DUBAI, United Arab Emirates (AP) — Rolling his wheelchair up to the Meydan Racecourse, Rene Douglas wasn't sure how he would feel.
It had been nearly four years since the Panamanian jockey was paralyzed when his horse fell on top of him at Arlington Park and this week was the first time he had been to a track. A winner of more than 3,600 races, Douglas said he thought about his 27-year career — including winning the 2006 Breeders' Cup Juvenile Fillies with Dreaming of Anna and 1996 Belmont Stakes on Editor's Note — but also his new life as co-owner of Private Zone, who races on Meydan on Saturday in the $2 million Dubai Golden Shaheen.
"Happiness and sadness at the same time," Douglas said of first trip to Meydan. "My heart started pumping a little bit."
Douglas, 46, is part of the richest day in horse racing, a nine-race card that culminates with the $10 million Dubai World Cup. The day of races attracts some of the biggest names in the sport and this year the Dubai World Cup features 2011 Kentucky Derby winner Animal Kingdom, two-time Eclipse Award-winning Royal Delta and defending champion Monterosso, owned by Dubai ruler Sheik Mohammed bin Rashid al Maktoum.
But there may not be a more inspiring story than Douglas' at the track.
Douglas grew up in a racing family and was sent by his father to the United States to start racing at 15. It all came to an abrupt halt in May 2009, when Douglas was aboard Born to Be during the Arlington Matron Handicap. His horse went down at the top of the stretch, tossed Douglas over her head and landed on him. He was under the horse for five minutes.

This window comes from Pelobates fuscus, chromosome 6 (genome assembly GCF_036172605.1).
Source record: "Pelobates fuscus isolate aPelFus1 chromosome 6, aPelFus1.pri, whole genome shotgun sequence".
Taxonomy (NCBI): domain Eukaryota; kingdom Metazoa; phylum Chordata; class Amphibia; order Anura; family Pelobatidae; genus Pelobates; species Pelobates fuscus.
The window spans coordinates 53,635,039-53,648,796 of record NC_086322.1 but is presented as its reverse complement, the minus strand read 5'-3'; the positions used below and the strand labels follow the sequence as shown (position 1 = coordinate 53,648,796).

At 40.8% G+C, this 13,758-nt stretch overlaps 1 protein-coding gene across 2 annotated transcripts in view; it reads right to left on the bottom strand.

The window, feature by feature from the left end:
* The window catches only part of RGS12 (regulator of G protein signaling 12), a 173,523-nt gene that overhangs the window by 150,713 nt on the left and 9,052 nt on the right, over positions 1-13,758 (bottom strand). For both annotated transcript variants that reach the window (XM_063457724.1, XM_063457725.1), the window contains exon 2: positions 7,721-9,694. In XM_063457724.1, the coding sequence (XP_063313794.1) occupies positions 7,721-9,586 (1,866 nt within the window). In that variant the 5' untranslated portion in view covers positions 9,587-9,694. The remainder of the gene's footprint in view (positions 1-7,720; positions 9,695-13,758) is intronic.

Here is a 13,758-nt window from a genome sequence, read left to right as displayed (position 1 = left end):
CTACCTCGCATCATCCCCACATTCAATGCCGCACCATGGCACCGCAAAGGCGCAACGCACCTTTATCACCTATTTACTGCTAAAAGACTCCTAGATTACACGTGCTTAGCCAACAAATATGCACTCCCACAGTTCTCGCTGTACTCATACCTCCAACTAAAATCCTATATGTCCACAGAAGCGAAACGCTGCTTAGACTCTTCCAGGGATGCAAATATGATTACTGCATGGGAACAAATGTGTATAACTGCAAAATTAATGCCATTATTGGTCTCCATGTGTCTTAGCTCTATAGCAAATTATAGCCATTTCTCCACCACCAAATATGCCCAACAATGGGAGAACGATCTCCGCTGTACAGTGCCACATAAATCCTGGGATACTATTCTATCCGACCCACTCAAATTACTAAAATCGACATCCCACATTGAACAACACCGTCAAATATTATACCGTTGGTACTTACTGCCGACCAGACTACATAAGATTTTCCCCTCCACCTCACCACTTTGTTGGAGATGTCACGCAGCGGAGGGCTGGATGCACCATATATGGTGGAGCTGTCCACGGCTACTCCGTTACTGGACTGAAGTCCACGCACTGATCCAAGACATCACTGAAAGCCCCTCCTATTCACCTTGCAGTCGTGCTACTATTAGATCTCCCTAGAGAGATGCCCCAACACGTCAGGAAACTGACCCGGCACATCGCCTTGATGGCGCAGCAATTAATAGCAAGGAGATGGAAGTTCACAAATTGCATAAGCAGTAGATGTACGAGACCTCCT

"They couldn't get me out. They didn't have the machines," he said. "The horse saved my life. When the horse went down, it was paralyzed and couldn't move. If it would have moved, it would have crushed me death. I'm here for a reason."
Douglas spent six months in the hospital recovering from broken ribs and a punctured lung as well as struggling to come to terms with his new reality. He fell into a deep depression, mostly cutting himself off from the racing community that was his world for so many years. What was hardest for Douglas was the fact he had been scheduled to race at Royal Ascot soon after his fall.
"I was getting better at the time that I was supposed to go to Ascot to ride for (trainer) Wesley Ward," he said. "Riding in Ascot would have been huge for me."
For much of the time in the hospital, a group of five friends from Chicago — including a doctor, a judge and Hall of Fame hockey player Denis Savard — were with Douglas almost around the clock alongside his wife Natalia.
"For him and for me and for my family, they were like life savers," Natalia Douglas said of the group. "At the beginning, it was so hard. They were there every day for us, to sit with us, to keep his spirits up. One of the reasons he is doing better now is because of them."
But it was through horses that Douglas found his way back.
In an effort repay his five friends, Good Friends Stable was formed. Douglas served as the unofficial eyes and ears on the search for a possible contender. He helped arrange the purchase of Golden Moka for $60,000 in 2010, and the horse went on to win the $500,000 Prince of Wales in Canada before getting injured and having to be euthanized.